• /etc/rc.d—Included for backward compatibility for preSystem V, Release 3 systems to include scripts that are run when the system is started. This directory is empty unless an application adds a script there.

      • /etc/init.d—Acts as a holding place for all startup scripts. Scripts are not actually run from this directory, but are linked to their appropriate rc?.d directories. This concept is a bit strange. Read the section "Understanding Startup Scripts" for information on how startup scripts are set up and run.

      Understanding Startup Scripts

      A startup script is a command that is run when you start the system, shut down the system, or change to a different run state. If you list a startup script, using cat or pg, you will see that it is a series of shell commands that are run when the script is executed with either a start or stop option.

      When an application adds a startup script to UNIX, it adds that script to the /etc/init.d directory. It then links that script to one or more directories to filenames that begin with either the letter S (for start) or the letter K (for kill).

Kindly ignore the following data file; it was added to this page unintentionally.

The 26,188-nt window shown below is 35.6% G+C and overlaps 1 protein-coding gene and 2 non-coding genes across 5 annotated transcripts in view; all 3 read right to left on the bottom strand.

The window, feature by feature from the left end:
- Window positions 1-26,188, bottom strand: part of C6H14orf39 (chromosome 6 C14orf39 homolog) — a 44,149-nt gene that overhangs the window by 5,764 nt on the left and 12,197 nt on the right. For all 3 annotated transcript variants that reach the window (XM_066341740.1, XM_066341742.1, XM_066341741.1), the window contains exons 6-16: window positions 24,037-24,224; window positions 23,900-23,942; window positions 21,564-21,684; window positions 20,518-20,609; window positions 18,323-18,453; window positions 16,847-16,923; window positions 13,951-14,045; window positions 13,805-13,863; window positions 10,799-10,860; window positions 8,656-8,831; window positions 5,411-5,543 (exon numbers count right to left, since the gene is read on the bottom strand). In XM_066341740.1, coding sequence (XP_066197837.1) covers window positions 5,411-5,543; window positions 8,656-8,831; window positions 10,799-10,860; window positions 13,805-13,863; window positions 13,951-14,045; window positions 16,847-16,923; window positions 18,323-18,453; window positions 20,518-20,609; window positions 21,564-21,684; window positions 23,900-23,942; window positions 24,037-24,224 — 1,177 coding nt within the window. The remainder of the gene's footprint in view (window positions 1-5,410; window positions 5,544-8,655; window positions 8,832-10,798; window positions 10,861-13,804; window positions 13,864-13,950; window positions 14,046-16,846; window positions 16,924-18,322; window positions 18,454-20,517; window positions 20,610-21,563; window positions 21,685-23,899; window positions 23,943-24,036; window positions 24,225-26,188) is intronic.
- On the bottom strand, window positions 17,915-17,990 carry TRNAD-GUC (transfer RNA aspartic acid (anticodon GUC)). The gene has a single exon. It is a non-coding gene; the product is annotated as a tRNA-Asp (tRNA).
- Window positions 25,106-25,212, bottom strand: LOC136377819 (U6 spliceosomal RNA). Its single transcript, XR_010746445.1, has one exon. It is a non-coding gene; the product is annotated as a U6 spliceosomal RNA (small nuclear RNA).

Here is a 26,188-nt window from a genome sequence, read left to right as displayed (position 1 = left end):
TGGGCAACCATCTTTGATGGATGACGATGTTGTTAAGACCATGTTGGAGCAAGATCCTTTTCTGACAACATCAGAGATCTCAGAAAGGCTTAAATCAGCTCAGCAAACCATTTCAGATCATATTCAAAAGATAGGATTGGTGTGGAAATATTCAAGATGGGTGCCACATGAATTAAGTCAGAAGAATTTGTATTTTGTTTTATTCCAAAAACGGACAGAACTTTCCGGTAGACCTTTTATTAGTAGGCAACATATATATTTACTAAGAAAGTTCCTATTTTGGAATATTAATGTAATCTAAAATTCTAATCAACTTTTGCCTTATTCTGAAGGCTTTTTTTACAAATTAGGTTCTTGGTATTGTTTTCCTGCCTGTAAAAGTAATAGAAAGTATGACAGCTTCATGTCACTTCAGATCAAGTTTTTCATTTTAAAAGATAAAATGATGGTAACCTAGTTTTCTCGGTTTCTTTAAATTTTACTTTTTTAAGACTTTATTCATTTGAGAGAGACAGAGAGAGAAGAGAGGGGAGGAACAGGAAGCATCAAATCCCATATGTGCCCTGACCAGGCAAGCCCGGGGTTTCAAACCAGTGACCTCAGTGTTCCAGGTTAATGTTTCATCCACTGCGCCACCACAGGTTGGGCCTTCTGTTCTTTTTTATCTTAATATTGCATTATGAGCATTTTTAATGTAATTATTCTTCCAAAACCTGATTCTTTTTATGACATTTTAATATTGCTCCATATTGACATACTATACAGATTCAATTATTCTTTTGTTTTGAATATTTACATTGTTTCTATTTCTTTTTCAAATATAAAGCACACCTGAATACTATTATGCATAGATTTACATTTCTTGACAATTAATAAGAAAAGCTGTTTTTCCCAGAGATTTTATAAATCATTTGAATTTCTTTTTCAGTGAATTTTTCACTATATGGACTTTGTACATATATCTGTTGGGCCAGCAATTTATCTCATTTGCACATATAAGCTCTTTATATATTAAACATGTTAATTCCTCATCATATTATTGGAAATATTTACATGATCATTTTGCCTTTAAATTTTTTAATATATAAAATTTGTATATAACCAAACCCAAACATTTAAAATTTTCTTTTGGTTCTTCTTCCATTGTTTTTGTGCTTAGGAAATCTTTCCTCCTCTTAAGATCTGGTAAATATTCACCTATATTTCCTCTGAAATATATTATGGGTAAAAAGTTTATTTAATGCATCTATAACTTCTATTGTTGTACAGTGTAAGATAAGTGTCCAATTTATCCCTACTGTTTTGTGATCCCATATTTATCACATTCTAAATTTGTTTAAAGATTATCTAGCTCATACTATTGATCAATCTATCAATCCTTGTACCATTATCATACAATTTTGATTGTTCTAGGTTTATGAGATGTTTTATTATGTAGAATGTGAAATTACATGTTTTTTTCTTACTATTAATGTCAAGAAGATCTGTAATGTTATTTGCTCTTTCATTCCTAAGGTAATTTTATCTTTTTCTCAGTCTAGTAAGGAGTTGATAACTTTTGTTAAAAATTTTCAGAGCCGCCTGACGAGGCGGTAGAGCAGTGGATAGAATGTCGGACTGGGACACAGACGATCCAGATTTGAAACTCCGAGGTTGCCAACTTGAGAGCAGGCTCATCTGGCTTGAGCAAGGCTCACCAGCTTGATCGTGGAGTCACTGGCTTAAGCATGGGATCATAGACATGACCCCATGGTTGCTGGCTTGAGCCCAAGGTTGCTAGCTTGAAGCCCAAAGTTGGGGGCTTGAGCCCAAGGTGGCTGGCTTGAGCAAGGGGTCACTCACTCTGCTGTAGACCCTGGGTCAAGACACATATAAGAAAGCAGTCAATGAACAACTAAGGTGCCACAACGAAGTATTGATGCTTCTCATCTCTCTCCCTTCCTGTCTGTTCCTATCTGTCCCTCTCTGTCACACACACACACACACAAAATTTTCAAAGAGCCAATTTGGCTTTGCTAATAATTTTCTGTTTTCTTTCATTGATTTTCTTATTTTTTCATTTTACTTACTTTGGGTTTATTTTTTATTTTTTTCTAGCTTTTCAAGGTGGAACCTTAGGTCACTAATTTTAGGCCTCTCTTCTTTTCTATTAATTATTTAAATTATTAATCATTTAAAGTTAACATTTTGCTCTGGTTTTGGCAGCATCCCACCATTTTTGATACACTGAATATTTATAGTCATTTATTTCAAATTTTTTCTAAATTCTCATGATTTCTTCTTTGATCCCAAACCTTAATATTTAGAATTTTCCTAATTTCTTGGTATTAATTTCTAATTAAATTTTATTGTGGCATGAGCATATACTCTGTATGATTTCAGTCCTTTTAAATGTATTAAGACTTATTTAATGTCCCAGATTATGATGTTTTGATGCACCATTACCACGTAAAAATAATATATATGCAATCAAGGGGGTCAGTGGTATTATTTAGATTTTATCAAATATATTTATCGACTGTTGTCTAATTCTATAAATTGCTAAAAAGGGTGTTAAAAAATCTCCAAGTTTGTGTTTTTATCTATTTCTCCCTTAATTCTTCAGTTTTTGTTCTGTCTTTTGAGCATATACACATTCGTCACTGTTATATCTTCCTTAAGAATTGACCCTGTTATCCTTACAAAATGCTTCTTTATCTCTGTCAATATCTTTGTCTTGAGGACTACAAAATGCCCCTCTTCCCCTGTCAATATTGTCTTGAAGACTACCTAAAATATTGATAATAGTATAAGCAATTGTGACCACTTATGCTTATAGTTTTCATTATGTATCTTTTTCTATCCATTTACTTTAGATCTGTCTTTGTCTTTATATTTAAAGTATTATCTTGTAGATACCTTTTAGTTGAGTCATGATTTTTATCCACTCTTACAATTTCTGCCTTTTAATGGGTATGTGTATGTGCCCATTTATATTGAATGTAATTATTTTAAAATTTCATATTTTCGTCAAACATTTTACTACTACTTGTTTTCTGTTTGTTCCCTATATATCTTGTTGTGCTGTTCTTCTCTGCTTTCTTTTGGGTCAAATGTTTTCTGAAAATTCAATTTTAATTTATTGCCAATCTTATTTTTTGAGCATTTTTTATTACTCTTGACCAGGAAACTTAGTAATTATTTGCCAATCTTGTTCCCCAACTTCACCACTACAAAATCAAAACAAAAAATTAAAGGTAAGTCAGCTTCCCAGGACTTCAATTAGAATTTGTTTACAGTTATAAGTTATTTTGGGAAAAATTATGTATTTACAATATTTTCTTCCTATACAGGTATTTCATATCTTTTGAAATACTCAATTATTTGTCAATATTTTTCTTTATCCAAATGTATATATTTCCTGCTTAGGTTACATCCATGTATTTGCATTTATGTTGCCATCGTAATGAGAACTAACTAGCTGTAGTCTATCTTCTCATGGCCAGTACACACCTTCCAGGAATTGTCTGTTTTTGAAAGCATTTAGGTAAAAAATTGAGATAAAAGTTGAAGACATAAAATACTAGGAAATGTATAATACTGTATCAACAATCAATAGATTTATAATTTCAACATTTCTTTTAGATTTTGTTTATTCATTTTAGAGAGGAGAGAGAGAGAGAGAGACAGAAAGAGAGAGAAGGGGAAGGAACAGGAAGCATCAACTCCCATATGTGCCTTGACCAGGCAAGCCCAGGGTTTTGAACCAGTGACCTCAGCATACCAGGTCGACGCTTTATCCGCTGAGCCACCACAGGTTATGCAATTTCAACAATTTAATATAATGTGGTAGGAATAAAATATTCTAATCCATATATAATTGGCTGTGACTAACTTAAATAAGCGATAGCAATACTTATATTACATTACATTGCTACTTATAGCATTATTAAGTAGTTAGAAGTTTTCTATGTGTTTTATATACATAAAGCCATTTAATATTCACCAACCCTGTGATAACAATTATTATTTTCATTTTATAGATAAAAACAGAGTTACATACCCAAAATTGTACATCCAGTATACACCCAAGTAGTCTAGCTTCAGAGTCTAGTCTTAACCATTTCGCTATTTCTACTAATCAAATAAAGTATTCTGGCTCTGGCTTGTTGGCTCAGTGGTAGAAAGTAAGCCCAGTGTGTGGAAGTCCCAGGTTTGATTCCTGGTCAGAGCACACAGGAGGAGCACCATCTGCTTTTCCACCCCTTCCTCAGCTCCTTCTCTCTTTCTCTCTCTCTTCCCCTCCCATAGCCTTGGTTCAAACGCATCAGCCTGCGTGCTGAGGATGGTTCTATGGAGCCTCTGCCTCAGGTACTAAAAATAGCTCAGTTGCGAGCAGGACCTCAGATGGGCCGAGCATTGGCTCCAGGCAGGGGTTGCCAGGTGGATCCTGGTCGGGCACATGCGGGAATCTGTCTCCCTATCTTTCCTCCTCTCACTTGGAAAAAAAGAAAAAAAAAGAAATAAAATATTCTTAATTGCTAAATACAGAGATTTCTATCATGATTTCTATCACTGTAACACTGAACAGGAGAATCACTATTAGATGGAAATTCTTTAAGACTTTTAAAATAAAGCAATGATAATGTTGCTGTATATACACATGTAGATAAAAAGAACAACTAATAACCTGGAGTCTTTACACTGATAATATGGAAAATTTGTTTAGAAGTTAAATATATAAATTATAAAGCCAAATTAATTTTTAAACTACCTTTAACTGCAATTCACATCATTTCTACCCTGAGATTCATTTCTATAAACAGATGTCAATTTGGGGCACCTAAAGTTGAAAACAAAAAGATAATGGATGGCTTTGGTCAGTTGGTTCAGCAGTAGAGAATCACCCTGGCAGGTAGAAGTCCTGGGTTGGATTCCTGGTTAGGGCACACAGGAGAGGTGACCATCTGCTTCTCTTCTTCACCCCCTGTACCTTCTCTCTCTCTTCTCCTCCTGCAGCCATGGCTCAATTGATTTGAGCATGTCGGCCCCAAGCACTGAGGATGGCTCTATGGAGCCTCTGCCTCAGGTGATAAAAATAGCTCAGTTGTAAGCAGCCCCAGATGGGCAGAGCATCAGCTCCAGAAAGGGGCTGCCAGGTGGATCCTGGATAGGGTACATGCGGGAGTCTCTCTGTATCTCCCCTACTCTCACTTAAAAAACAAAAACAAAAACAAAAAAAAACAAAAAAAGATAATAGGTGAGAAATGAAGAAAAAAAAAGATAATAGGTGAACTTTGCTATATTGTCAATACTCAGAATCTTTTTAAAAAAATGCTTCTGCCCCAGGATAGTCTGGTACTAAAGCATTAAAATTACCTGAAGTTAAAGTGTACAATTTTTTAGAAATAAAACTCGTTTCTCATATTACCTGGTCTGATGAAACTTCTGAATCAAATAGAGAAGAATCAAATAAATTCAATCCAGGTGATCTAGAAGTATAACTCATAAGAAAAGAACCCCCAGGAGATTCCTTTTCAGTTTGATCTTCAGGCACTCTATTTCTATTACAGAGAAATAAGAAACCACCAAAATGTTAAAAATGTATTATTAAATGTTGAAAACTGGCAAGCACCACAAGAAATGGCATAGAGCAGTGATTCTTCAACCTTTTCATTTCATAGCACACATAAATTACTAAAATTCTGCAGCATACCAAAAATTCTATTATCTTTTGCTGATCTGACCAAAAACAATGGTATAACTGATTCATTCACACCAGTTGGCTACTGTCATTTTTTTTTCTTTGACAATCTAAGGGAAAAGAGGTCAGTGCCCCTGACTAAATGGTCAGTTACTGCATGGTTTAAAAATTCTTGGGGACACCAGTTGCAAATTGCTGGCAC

Startup scripts are run when you go into a new run state. When you enter a run state relating to one of the directories described in the section "Run State Directories," the rc? command runs all startup scripts in that directory that begin with the letters S and K. It runs the S scripts with the start option and K scripts with the stop option, in the ASCII order.

      Now that you are completely confused, look at the example in the next section. It steps you through how a particular startup script, for the mouse manager, is installed, started, and stopped.

      Example The Mouse Startup Script

      When you install the UnixWare version of UNIX, a shell script for starting and stopping the process that manages your mouse on the graphical user interface is installed as the /etc/init.d/mse file. Also, this file is linked to two other files: /etc/rc2.d/S02mse and /etc/rc0.d/K02mse.

      That script contains the following:

      case "$1" in
           /usr/lib/mousemgr &
           pid='/usr/bin/ps e | /usr/bin/grep mousemgr |\
                [cc]/usr/bin/sed e 's/^  *//' e 's/ .*//''
           if [ "${pid}" != "" ]
                /usr/bin/kill ${pid}
           echo "Usage: /etc/init.d/mse { start | stop }"